Wanstead High School (left 2006), City University (Psychology – 2006-2009), University College London (MSc Health Psychology – 2009-2010), University College London (PhD Psychology – 2010-2013)
BSc, MSc, PhD, CPsychol, MBPss and I swam 100 metres without armbands once!
A terrible bar in Angel, University College London, Northwestern University in Chicago, Queen Mary University of London. I also worked at Harvard University for a bit last year.
Cancer Research UK Postdoctoral Fellow
Queen Mary University of London
Favourite thing to do in my job: Attend conferences to present my work to new audiences – they can actually do something with what I’ve found!
I am a behavioural scientist / psychologist that tries to encourage people to change their behaviour to prevent cancer
I am a behavioural scientist, also known as a psychologist, with an interest in how humans behave. I am particularly interested in the behaviours that we do to maintain our health, such as smoking, drinking alcohol, eating fruit and vegetables and exercise. This isn’t because I’m really good at doing these things myself (!), but because these behaviours are linked with health outcomes, such as cancer. We think that up to 40% of all cancers that people get are because of the way we live our lives and the environments we live in. If we could change all those things, we could stop up to 135,000 cancers from ever happening. This is an ambitious goal, but it’s why I get out of bed in the morning!
My Typical Day
Entering and analysing data, discussing findings with colleagues, writing reports and presenting to big audiences.
This is a tough one, because my day varies quite a lot. Some of the things that I regularly do are to enter and analyse data, usually from questionnaires returned to me by members of the public. We also collect information using methods like one-to-one interviews, focus groups and online forums; anywhere where people are discussing their behaviour is a place I like to collect data from! So my day may be speaking with people and trying to understand what they think about a particular topic. Because we get so much information, I can’t always make sense of it by myself. So I will also spend time speaking with colleagues about my findings, many of whom have expertise in specialist areas such as statistics, experiments and genetics. Scary stuff if you ask me, so I’m glad we can work together. When we get to a stage where we are pretty confident that our findings are accurate, we will present the new information at small and large meetings of colleagues from other departments and universities. This can be quite intimidating, but also a lot of fun. Particularly if your new findings are interesting and exciting! I usually give about one presentation a week.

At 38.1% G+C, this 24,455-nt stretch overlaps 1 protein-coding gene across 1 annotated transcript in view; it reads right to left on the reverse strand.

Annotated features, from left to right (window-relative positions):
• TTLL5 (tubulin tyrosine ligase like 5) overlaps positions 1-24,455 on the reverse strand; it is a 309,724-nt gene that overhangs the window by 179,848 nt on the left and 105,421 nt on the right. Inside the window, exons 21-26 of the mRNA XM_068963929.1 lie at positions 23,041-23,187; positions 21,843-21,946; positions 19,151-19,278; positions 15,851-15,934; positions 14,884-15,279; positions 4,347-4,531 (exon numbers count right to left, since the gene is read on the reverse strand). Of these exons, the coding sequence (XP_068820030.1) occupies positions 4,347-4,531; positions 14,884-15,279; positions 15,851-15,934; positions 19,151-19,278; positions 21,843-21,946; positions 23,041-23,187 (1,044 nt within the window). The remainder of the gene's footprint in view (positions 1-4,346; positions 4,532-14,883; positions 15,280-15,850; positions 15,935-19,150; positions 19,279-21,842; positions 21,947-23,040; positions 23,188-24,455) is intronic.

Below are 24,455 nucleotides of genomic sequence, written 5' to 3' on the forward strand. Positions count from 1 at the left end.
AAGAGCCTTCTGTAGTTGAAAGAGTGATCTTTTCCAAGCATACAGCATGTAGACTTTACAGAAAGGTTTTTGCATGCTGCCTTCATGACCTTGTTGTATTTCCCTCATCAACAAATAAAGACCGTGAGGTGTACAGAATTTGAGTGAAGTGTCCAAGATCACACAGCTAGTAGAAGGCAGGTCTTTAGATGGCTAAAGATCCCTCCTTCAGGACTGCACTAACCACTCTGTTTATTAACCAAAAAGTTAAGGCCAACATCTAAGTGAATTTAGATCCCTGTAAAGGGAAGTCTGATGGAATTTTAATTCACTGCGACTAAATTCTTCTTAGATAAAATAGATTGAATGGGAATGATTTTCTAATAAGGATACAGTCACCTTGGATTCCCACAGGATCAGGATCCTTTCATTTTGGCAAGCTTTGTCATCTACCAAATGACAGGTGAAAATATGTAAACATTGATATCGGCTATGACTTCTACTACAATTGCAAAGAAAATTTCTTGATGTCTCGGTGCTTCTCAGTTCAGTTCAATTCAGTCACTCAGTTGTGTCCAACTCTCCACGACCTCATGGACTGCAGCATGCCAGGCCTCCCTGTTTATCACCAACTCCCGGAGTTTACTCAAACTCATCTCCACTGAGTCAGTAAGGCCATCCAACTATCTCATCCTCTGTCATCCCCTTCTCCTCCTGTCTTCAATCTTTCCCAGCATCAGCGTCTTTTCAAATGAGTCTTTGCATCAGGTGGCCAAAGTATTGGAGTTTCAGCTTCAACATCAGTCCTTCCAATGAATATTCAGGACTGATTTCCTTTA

What I'd do with the money
The money will contribute to me creating videos for the website healthtalk.org
At the moment I am working with the University of Oxford and members of the public to create some videos for the website healthtalk.org. This website contains a series of links about different kinds of health conditions, ranging from arthritis to cancer. One part that they are missing is information about cancer prevention, specifically how to prevent breast cancer using a particular medication called tamoxifen.
Some women who are at increased risk of breast cancer (perhaps because their mum or sister were diagnosed) are offered the opportunity to take the drug tamoxifen as it has been shown to reduce women’s risk of getting breast cancer. Unfortunately, there is a bit of a trade off because tamoxifen can also increase the risk of other conditions such as stroke and unpleasant side-effects. This makes the decision really difficult for some women, and they need a bit of support. Healthtalk.org provides that support to lots of people dealing with health conditions. I propose to use this money to create some videos for the topic of breast cancer prevention.
How would you describe yourself in 3 words?
Passionate, enthusiastic and focussed
What's the best thing you've done in your career?
I worked in Chicago for a year – my desk overlooked Lake Michigan, it was amazing!
What or who inspired you to follow your career?
My mentor Jane Wardle, who sadly passed away last year. Google her, she’s incredible!
Were you ever in trouble at school?
Not really – the usual antics of a classroom
If you weren't a scientist, what would you be?
Something tedious – I toyed with HR at some point in my life. Lucky escape!
Who is your favourite singer or band?
What's your favourite food?
I lived on Italian food as a kid
What is the most fun thing you've done?
Scuba diving with sharks (they’d recently eaten)
If you had 3 wishes for yourself what would they be? - be honest!
1) Concentrate on one thing at a time! 2) Celebrate accomplishments better. 3) Enjoy it when things are going well, and don’t be stressed when things aren’t!
Tell us a joke.
I apologise in advance…A piece of string walked into the bar and asked for a pint of beer. The barman refused, and said, ‘we don’t serve pieces of string in this bar’. So the piece of string asked to use the bathroom before he left. He looked in the mirror, tied himself in a loop and ruffled his hair a little. He went back to the bar and asked for a pint of beer. The barman replied, ‘aren’t you that piece of string I just threw out of here?’ The piece of string replied, ‘no, i’m a frayed knot’
My lab really isn’t interesting to look at! I have a computer and a pile of paper sitting next to it. So here is a photo of my old research group, during my time as a PhD student.